What could be better than having the assignment to read, reread and talk about C. S. Lewis, J. R. R. Tolkien, and other Christian writers of England? That is what I have been doing and preparing for over the last several months. I can’t read everything they wrote, but I am through The Hobbit (much, much better than the movie version), and Lewis’s That Hideous Strength (not his best, I, and many others, think—Perelandra and Out of the Silent Planet were better—reread those last year). Tolkien’s essay “On Fairy Stories,” (which doesn’t refer to what the title might think it refers to…) set out their agenda for the creation of other worlds.
I’ve been working on Jane Austen’s Mansfield Park, one that critics think is not her best, but which reveals her Christian sensibility more broadly than others. And with along with Austen, I’ve been reading some of the writings of Samuel Johnson I haven’t read before; Johnson was one of Austen’s favorites—she knew his work in depth. Johnson shares something of the spirituality of Lewis, his good sense and his rational approach as a moralist. And I am running through Chesterton’s The Man Who Was Thursday: A Nightmare. You can almost not run through Chesterton. He keeps you going, and the subtitle hints at why you might want to keep running. But I have been more intrigued in this reading than in the past by the depth with which he addresses the culture of his and our age in this little tale.
Lent is coming up—T.S. Eliot is a natural for this season of discipline: Ash Wednesday, the Four Quartets (I have them on DVD for listening to while traveling), and Choruses from the Rock. And perhaps some of George Herbert and John Donne, whom I always associate with Eliot, perhaps because he very consciously turned to them for models for both writing and Christian sensibility. I will take one of my classes through The Wasteland (which they will not necessarily appreciate) but which tells us something about how Christians have negotiated through our age. Lewis did not appreciate Eliot, though they became friends late in life working on revisions of the Book of Common Prayer. Lewis is something like Proverbs. Eliot is more like Ecclesiastes. We need them both—the attitudes they represent are both part of our Scriptures.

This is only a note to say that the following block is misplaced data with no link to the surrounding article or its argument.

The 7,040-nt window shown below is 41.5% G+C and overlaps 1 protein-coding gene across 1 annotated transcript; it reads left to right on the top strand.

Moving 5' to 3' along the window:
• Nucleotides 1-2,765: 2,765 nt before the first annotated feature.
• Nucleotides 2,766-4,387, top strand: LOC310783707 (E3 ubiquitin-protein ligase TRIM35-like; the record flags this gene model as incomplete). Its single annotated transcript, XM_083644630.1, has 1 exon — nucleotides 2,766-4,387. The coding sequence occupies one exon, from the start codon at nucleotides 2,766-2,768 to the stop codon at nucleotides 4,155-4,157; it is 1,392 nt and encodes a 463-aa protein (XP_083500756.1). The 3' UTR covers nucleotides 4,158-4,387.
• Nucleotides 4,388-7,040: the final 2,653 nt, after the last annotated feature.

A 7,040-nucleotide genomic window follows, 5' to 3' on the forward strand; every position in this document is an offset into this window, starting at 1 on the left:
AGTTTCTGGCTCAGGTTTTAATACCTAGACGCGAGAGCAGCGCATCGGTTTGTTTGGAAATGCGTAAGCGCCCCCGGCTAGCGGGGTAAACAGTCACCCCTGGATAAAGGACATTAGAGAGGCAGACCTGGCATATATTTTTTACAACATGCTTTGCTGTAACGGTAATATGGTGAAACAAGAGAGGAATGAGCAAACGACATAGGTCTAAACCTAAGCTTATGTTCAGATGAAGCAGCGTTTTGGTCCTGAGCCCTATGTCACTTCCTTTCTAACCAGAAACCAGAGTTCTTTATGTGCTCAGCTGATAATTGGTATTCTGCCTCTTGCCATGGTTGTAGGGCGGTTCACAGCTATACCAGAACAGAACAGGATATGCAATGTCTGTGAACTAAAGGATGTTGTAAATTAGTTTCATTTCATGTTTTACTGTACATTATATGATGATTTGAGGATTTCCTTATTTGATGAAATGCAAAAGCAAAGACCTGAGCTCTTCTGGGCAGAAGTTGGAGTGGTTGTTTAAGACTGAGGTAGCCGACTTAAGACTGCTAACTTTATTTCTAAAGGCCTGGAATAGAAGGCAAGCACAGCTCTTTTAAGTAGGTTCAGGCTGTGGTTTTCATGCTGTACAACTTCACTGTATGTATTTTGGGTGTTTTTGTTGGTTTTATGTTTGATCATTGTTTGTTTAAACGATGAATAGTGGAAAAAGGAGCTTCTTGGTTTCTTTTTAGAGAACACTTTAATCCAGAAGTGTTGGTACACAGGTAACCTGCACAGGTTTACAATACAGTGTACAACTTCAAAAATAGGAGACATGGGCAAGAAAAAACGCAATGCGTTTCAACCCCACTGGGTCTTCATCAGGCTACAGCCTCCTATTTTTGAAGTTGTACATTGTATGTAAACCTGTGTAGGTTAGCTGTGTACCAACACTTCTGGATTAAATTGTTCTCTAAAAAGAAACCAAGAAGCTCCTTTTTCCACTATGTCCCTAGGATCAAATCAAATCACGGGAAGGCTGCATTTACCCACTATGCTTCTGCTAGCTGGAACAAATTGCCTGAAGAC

But what could be better than this? Going to Oxford, Salisbury and Bath, London and Canterbury where they lived, worked, wrote. Seeing their sights, and many others. Traveling with friends with common interests—FPU, love of travel, Christian writers, England, London, and much more. This is the destination for our Alumni and Friends Tour this June. You can see the details about it at Reformation Tours, or on the Alumni Tour page of the FPU Website. If you would like more information give me a call at 559 453-7155, or contact me at firstname.lastname@example.org. We’d love to have you join us.